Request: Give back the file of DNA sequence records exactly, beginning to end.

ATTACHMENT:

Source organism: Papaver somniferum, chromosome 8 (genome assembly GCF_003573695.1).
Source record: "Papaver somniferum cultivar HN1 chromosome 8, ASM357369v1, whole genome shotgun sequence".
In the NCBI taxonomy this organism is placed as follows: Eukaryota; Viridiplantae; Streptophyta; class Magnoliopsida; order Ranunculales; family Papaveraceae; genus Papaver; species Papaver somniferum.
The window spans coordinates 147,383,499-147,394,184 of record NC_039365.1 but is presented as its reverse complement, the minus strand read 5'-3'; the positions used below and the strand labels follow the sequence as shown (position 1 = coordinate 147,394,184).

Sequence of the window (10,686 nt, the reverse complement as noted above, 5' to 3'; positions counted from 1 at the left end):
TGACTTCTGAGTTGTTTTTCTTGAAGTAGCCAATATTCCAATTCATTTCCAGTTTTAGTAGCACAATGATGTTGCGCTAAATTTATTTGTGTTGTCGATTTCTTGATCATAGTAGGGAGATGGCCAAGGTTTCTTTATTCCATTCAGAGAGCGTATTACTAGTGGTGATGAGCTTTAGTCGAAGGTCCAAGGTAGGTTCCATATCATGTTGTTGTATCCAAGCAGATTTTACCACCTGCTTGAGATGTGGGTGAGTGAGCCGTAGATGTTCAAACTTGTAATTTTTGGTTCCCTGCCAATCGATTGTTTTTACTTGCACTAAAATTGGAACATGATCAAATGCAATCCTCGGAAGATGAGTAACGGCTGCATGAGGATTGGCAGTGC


Source organism: Papaver somniferum, chromosome 8 (genome assembly GCF_003573695.1).
Source record: "Papaver somniferum cultivar HN1 chromosome 8, ASM357369v1, whole genome shotgun sequence".
In the NCBI taxonomy this organism is placed as follows: Eukaryota; Viridiplantae; Streptophyta; class Magnoliopsida; order Ranunculales; family Papaveraceae; genus Papaver; species Papaver somniferum.
The window spans coordinates 147,383,499-147,394,184 of record NC_039365.1 but is presented as its reverse complement, the minus strand read 5'-3'; the positions used below and the strand labels follow the sequence as shown (position 1 = coordinate 147,394,184).

Sequence of the window (10,686 nt, the reverse complement as noted above, 5' to 3'; positions counted from 1 at the left end):
TGACTTCTGAGTTGTTTTTCTTGAAGTAGCCAATATTCCAATTCATTTCCAGTTTTAGTAGCACAATGATGTTGCGCTAAATTTATTTGTGTTGTCGATTTCTTGATCATAGTAGGGAGATGGCCAAGGTTTCTTTATTCCATTCAGAGAGCGTATTACTAGTGGTGATGAGCTTTAGTCGAAGGTCCAAGGTAGGTTCCATATCATGTTGTTGTATCCAAGCAGATTTTACCACCTGCTTGAGATGTGGGTGAGTGAGCCGTAGATGTTCAAACTTGTAATTTTTGGTTCCCTGCCAATCGATTGTTTTTACTTGCACTAAAATTGGAACATGATCAAATGCAATCCTCGGAAGATGAGTAACGGCTGCATGAGGATTGGCAGTGC